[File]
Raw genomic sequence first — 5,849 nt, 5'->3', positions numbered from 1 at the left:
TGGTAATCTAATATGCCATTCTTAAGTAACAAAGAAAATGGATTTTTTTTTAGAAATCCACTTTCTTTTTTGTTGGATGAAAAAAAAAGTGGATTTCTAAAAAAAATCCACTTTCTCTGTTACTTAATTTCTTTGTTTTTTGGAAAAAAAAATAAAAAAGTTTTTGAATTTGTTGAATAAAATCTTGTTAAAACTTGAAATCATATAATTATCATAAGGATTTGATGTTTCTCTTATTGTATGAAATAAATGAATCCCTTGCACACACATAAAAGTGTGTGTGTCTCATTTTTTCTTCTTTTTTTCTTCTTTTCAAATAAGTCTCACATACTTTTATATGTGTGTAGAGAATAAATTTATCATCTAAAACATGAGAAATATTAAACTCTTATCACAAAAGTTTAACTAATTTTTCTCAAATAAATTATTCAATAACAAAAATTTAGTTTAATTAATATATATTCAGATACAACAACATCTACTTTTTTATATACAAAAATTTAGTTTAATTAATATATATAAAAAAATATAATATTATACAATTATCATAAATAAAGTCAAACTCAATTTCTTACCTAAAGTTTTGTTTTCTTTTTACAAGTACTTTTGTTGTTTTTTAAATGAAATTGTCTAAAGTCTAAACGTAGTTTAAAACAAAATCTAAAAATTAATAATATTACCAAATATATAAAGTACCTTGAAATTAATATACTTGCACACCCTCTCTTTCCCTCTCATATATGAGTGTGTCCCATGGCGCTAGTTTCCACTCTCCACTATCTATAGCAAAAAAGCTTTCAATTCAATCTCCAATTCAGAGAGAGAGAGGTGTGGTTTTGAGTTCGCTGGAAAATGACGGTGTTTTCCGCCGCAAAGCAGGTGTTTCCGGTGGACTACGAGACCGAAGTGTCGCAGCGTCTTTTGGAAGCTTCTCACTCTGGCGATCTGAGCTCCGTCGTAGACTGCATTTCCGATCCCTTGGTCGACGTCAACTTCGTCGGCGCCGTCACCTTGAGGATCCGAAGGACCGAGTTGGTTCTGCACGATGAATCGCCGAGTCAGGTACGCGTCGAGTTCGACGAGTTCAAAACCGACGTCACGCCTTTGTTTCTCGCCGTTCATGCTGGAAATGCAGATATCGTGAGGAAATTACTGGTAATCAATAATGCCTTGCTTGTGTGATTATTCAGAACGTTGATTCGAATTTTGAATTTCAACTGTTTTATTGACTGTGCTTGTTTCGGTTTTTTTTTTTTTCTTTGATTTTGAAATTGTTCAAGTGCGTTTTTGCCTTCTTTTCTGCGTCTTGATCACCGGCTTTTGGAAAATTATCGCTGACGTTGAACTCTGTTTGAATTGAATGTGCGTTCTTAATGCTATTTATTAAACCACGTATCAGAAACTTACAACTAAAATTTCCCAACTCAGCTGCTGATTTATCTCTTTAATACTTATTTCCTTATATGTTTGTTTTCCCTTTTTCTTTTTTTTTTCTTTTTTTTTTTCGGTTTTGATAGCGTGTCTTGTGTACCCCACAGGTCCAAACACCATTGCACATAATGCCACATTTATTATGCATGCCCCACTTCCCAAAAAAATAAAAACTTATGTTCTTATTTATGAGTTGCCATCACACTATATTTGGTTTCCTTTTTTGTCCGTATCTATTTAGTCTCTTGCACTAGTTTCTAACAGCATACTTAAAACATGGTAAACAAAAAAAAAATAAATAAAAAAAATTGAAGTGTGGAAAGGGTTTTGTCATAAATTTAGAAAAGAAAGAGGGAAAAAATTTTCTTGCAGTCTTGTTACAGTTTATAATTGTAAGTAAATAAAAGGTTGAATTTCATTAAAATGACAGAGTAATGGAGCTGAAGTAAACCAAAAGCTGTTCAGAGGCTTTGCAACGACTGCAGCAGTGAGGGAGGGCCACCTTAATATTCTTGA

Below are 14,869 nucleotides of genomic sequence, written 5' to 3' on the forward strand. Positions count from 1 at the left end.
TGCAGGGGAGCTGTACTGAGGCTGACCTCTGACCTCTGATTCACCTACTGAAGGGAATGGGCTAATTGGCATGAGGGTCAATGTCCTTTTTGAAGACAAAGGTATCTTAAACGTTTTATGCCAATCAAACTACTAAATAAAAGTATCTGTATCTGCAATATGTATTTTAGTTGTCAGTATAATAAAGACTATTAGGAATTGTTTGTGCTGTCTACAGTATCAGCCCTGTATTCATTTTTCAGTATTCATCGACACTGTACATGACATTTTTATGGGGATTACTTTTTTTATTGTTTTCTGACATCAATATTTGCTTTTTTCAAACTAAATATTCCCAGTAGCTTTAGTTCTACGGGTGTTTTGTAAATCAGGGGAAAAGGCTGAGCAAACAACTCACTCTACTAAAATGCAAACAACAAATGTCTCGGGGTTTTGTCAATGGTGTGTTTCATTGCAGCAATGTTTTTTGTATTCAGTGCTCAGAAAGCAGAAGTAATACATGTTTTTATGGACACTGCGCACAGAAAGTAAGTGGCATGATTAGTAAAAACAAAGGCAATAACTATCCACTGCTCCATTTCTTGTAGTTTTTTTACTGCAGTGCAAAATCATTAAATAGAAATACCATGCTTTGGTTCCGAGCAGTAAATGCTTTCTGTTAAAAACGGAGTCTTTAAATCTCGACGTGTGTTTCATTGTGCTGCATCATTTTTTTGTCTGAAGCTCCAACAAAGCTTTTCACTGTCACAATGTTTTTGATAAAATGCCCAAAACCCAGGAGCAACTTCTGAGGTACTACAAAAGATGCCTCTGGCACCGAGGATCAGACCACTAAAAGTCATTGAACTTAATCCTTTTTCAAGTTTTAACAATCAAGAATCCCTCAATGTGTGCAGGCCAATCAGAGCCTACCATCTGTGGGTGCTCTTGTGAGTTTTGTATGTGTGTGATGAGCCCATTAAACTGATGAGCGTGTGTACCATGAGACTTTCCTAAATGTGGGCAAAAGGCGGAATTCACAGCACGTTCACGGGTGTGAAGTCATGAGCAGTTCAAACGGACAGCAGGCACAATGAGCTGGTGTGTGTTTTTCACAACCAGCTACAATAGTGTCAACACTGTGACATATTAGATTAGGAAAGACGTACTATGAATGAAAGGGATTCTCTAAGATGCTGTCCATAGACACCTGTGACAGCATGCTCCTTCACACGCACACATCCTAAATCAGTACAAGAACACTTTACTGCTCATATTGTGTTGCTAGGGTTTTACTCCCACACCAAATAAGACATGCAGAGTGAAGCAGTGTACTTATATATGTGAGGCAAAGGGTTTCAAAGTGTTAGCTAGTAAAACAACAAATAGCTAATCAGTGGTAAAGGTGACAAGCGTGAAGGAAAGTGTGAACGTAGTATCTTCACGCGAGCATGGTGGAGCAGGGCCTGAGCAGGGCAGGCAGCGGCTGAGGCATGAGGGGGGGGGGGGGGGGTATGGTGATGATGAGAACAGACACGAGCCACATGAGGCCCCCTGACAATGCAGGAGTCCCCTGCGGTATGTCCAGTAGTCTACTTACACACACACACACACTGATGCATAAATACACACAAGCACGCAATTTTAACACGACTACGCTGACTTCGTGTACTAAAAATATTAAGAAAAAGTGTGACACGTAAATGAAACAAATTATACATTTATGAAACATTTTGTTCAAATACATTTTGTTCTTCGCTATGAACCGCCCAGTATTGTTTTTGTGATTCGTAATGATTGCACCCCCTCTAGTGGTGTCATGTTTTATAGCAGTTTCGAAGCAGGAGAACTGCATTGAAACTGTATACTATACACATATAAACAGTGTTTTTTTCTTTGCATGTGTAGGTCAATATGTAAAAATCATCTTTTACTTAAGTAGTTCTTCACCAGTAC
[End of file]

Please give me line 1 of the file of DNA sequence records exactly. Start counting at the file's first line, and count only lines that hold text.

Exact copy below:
Raw genomic sequence first — 5,849 nt, 5'->3', positions numbered from 1 at the left: